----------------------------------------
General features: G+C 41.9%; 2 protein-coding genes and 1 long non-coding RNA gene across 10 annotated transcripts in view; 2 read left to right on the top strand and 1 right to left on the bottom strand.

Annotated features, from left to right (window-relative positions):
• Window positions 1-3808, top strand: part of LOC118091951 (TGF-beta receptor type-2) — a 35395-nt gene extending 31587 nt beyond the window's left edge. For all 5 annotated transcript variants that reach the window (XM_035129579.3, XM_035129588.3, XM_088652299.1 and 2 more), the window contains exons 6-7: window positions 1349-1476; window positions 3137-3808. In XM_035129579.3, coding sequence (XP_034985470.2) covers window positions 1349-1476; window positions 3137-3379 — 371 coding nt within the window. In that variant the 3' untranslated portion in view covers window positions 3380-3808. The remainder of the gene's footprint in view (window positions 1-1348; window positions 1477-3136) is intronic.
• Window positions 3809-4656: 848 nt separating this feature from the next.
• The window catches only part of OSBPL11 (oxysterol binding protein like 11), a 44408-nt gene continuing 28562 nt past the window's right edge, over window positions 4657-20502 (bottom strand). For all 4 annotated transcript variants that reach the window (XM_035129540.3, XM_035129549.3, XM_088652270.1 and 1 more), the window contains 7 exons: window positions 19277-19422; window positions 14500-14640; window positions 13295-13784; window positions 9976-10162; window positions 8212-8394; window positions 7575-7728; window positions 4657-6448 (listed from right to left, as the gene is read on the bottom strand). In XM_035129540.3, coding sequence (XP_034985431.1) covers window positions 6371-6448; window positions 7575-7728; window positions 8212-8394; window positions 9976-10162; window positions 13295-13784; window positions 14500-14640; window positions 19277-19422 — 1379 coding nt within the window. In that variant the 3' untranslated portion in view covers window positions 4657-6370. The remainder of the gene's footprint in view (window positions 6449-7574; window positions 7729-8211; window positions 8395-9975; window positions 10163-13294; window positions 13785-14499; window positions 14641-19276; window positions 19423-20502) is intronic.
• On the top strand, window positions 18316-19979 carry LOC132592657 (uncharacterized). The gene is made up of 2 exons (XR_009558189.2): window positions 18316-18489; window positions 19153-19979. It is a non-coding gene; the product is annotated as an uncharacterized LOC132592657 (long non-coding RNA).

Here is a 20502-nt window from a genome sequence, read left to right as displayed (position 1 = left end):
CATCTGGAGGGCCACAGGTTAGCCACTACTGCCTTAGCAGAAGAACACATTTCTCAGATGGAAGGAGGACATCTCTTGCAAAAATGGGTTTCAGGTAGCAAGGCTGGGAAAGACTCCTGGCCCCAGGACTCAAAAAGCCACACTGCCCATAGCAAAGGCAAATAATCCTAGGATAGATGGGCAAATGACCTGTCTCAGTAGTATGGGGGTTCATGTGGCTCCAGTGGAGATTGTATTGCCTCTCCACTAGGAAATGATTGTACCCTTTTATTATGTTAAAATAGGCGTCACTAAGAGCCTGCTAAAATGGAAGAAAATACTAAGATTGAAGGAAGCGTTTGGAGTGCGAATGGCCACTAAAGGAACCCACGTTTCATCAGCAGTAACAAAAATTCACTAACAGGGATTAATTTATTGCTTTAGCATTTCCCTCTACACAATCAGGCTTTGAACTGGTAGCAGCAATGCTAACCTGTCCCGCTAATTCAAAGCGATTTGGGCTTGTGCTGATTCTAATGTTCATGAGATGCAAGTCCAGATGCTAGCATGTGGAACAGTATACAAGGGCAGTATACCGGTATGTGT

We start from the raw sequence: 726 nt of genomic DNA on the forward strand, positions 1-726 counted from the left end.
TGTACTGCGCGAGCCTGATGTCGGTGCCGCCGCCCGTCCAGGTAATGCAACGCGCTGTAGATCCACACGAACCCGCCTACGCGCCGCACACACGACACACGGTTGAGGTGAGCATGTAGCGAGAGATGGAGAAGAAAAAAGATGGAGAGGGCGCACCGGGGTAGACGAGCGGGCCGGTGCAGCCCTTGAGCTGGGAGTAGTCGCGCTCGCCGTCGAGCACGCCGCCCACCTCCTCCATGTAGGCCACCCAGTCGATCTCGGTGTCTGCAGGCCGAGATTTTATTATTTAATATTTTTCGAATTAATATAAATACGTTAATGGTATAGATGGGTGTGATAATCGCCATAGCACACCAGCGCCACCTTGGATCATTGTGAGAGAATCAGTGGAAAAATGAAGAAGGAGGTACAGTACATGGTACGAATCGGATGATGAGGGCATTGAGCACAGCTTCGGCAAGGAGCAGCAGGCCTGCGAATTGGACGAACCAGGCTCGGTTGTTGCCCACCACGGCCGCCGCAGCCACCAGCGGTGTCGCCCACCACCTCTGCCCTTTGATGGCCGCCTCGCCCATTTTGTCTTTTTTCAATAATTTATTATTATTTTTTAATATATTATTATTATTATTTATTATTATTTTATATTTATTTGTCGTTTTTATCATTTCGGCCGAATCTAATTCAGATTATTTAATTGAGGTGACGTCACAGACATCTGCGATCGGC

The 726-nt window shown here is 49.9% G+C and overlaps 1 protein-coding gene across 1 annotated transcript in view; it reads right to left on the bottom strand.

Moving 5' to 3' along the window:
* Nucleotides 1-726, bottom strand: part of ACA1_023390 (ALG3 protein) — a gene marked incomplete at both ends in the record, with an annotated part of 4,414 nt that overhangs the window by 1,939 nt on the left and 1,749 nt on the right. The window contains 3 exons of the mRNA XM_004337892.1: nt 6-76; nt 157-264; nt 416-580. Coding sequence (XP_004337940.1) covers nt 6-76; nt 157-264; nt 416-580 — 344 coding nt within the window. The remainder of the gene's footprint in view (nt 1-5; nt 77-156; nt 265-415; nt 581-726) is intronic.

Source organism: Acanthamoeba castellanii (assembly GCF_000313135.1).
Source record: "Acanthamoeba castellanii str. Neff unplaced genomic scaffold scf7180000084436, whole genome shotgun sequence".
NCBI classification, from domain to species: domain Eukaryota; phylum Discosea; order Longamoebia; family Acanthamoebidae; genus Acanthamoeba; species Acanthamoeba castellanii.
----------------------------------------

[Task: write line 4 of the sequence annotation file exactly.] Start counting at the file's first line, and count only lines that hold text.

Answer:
• Window positions 3809-4656: 848 nt separating this feature from the next.